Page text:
A FEDERAL COMMISSION-NOW
The death after a fight in Baltimore of Boxer Ernie Knox, in the circumstances reported on pages 16-21, must be counted one of the sleaziest and most shocking scandals in prizefighting history.
Inevitably, the tragedy has revived pleas for the abolition of prizefighting, generally from politicians and editorialists who know little about the sport. But the men with authority in boxing seem intent on being the abolitionists' best allies. Most of them have proved themselves irresponsible, or worse.
We are usually the last to have anything to say in favor of governmental interference with sport, but we believe that unless boxing is given a strong federal commissioner, and soon, its prospects of survival are dim.
With the Winter Olympics fast approaching, the American Broadcasting Company has started a lively series of 15 television programs on the history, the personalities and the skills of the world's outstanding winter athletes. The film clips of heroes and heroines from past Olympics are fascinating. Watching Sonja Henie win her third straight gold medal at Garmisch-Partenkirchen in 1936, one cannot believe that those whimsical, six-inch jumps and matronly spins made a world-beater. By the same token, Gretchen Fraser, winning America's first skiing gold medal in the slalom at St. Moritz in 1948, looks like a live caricature of how to come in last at Innsbruck in 1964.
To explain modern technique, ABC has guests like U.S. Olympic Coach Bob Beattie on Alpine skiing; Carol Heiss on figure skating; former world champion Stan Benham on bobsledding. Except for a few small lapses (the presentation of ski-jumping is cut off before the jumper soars into his final position), the experts make their subjects simple and understandable.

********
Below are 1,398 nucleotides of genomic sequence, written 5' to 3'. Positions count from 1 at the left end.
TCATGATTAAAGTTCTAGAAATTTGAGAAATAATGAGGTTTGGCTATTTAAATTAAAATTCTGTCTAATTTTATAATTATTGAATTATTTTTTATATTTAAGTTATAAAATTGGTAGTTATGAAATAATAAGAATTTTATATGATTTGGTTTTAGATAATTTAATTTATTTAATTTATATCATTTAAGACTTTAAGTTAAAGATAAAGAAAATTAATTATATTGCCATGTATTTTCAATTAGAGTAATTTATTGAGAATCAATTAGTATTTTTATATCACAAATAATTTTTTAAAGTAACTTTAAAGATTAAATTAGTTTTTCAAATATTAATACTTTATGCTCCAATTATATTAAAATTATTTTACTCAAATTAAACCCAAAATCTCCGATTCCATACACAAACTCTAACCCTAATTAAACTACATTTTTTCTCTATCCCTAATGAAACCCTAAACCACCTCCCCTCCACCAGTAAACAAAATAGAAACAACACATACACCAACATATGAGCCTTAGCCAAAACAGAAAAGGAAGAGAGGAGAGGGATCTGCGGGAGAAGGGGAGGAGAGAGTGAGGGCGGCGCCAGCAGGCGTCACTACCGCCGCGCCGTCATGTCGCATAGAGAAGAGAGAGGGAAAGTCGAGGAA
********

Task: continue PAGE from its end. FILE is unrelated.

In this otherwise excellent series, there is, alas, one recurring distraction. At the end of each program, various American athletes of Olympic ability come on to shill for funds to send the U.S. summer-games team to Tokyo. Granted the U.S. Olympic Committee needs money. But Jim Beatty, John Pennel et al., however skillful they may be on the field, are hesitant and wooden when running off a sales pitch. And their slogan—"Raise the colors more in 1964"—is about as un-Olympic an idea as you can find.
EGG ON THE FAIRWAY
The Professional Golfers' Association announced matter-of-factly the other day that a Mr. Al Lew of Sacramento had won the PGA's annual hole in one contest by making a hole in one on the 385-yard 15th hole at the Bing Maloney Golf Course. Mr. Lew used a 4-iron to score his ace, the PGA said. That was it. Period. No further explanation as to what manner of man is Al Lew. Does he always use a 4-iron for 385-yard shots and if so, what the devil happens when he hits the ball with his driver? Perhaps the 15th at Bing Maloney runs down the side of a mountain. Is the fairway made of concrete?